I’m asked every now and then about the genesis of The Devil’s Breath:  was it a screenplay first or a novel? How did you get the core ideas? What made you think you could come up with a fresh take on a subject like the Holocaust?

The idea for DB came to me on a hike in the hills in back of our Los Gatos house. For some reason, two scenes came into my mind immediately—the opening scene of the river of gold and the concluding scene in the gas chamber. I knew I had something worth developing, but at that stage I had no idea where it would go. I went home and jotted down the ideas, then thought about what form it should take.

The most pressing question was:  novel or screenplay:  I had just published my novel, Left for Alive, which had left me ambivalent about the world of novels and publishing. So I thought I’d try DB first as a screenplay; then, if it received good reviews, turn it into a novel. I bought a couple of books on screenplay writing and a copy of Final Draft. Then I set to work. I decided up front not to make DB my trial script. I had a finished story in front of me (Left for Alive) and could teach myself screenwriting by turning the novel into a script. So that’s what I did over the next three months. In addition to learning the rules about what you can and can’t put in a script, I learned that novels don’t lend themselves as easily to a finished script as we might think. There was quite a bit I had to leave out. And recently, in a conversation with a producer, he told me I had the core of a great script but that I had to lose some of my favorite parts and characters to get there.

I realized early in the process that my novelistic writing style was tailored for scriptwriting. I had written Left for Alive from a ‘3rd-person limited’ perspective, meaning that there was no internal dive into a character’s mind, no exposition from the narrative about what was going on and how we’d gotten to this point. What was on the page is what anyone could have observed, had they been a witness to that scene. As a result, I didn’t have to worry about how/when to use voice-overs to get key elements across to the audience.

The other component of my writing style was that my strength, according to almost everyone who has read or critiqued my writing, is dialogue (They also say I suck at description). Conversations between characters that are intended to advance key parts of the narrative can come off as staged or artificial; I had a good sense of voice for my characters and how to make each one unique.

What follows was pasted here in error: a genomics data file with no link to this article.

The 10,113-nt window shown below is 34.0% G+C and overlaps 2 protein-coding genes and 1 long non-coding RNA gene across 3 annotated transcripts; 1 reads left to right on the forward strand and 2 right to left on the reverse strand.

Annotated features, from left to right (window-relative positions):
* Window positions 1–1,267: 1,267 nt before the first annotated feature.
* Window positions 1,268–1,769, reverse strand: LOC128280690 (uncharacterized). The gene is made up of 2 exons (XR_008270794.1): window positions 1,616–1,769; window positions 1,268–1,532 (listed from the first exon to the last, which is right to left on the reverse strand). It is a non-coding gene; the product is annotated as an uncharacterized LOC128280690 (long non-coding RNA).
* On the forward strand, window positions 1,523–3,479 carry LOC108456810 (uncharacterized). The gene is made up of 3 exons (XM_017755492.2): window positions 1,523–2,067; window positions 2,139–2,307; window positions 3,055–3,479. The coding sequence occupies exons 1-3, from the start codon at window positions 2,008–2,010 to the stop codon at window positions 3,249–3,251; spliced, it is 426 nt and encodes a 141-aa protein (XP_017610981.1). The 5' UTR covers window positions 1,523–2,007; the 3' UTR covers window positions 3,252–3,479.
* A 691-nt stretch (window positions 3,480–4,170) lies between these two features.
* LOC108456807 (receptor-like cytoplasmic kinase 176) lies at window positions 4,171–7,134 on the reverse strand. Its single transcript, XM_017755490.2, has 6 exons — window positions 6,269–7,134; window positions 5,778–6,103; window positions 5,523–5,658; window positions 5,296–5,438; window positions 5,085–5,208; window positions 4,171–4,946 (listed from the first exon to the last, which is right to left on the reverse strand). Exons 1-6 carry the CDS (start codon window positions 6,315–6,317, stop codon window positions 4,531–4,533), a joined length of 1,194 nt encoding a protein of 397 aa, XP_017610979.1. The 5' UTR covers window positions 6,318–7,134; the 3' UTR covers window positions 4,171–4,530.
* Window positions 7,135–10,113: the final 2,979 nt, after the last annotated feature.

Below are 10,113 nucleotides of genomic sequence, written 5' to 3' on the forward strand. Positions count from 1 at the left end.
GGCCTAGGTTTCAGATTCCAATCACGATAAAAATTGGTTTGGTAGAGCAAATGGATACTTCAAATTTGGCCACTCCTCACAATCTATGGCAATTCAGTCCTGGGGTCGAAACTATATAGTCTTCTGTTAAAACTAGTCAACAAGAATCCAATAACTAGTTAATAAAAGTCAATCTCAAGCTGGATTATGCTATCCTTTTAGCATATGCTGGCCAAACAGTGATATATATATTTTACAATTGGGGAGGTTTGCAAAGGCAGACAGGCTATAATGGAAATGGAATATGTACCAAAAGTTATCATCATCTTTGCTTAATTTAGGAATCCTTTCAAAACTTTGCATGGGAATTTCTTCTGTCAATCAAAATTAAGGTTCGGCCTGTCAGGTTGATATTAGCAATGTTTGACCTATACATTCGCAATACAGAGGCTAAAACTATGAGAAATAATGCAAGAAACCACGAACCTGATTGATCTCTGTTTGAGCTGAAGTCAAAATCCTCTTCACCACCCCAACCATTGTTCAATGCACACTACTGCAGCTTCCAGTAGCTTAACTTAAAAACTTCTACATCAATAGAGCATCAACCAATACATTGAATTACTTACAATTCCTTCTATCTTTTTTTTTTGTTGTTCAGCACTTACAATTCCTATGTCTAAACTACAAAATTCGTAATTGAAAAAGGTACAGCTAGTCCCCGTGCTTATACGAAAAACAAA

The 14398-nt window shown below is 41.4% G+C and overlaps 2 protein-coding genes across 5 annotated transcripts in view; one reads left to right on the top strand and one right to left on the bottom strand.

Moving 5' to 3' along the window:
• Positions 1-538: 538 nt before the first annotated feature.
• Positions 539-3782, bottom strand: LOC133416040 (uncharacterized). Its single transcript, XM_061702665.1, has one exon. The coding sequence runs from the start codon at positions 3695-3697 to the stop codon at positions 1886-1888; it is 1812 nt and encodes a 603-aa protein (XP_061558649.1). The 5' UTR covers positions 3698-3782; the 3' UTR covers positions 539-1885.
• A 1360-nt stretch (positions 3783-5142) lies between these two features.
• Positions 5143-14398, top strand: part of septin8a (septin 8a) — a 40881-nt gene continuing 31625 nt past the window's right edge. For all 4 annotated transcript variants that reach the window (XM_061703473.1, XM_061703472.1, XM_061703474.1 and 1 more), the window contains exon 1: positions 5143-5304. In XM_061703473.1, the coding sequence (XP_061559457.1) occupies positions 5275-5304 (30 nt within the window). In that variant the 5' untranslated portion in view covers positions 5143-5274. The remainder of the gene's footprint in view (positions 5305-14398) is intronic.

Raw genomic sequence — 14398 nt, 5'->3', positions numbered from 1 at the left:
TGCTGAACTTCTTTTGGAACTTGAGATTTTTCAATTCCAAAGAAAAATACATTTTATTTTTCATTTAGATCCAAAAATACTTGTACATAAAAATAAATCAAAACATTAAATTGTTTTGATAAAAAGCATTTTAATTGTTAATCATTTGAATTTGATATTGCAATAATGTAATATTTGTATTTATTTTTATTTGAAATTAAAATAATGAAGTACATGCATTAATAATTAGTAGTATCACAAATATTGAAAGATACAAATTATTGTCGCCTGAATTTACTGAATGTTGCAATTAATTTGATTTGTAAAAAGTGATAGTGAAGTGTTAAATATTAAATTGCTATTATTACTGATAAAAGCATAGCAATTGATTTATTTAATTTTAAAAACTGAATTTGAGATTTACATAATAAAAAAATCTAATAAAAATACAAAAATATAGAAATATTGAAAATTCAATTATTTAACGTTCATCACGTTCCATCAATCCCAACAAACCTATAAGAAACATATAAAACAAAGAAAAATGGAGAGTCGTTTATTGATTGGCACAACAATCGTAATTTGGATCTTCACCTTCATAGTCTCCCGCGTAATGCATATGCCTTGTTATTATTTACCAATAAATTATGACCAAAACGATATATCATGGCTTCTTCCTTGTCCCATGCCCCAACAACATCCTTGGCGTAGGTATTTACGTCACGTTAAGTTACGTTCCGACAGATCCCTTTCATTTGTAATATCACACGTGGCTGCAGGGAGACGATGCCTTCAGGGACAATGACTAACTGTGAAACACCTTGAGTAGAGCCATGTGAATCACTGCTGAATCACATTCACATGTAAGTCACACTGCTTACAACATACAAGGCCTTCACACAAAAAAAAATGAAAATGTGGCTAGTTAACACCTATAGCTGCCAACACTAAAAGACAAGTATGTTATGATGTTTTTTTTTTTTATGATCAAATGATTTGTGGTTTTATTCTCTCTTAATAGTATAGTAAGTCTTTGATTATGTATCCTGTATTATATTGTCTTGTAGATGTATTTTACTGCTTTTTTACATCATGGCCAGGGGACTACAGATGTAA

Once I finished turning LFA into a script, I tackled the idea for Devil’s Breath. As I sketched out an outline, I realized quickly that I had a great Act One (setup and establishment of conflict) and a great Act Three (resolution). But I was clueless about Act Two, since it would involve twists and turns (this was a murder mystery, after all) that only gifted, experienced mystery writers can create (Think:  The Sting and Knives Out). So, with the help of the UCLA Screenwriting Program, I posted a ‘pay-for’ offer for someone to work with me in the development of DB. After interviewing 10 candidates, I settled on a strong writer. He took my ideas and went to work. Four months later he came back with a first draft. It wasn’t what I was hoping for, but that was probably my fault (high expectations and poor communication), but I at least had a starting point.

The path from there got a bit convoluted. I found that I couldn’t trust my screenwriting partner to represent DB because he would take those opportunities to present his own work. So I was on my own. I finished a strong first draft and entered it in the Napa Valley Film Festival. It not only was accepted, it became a finalist, though it didn’t win. In sitting with the judges afterward, I found out two things:  1) They weren’t going to award first place to a Holocaust script; it would make them look unimaginative. And 2) I should have opened my pitch with: ‘This script is Sophie’s Choice meets The Usual Suspects.’ I thought that was too cheesy (It reminded me of Robert Altman’s, The Player), but they said it would have caught their interest and that was how most pitches started out down in Hollywood.

Since Napa, the DB script has done well in contests, winning recognition at both the Austin FF and the PAGE contest. But that and $2.50 will get you a cup of coffee these days—you have to continue to plug away, especially when you’re up against the justified reaction of ‘not another Holocaust script’.

So that’s the first stage of DB—the script. The next blog will focus on turning it into a novel.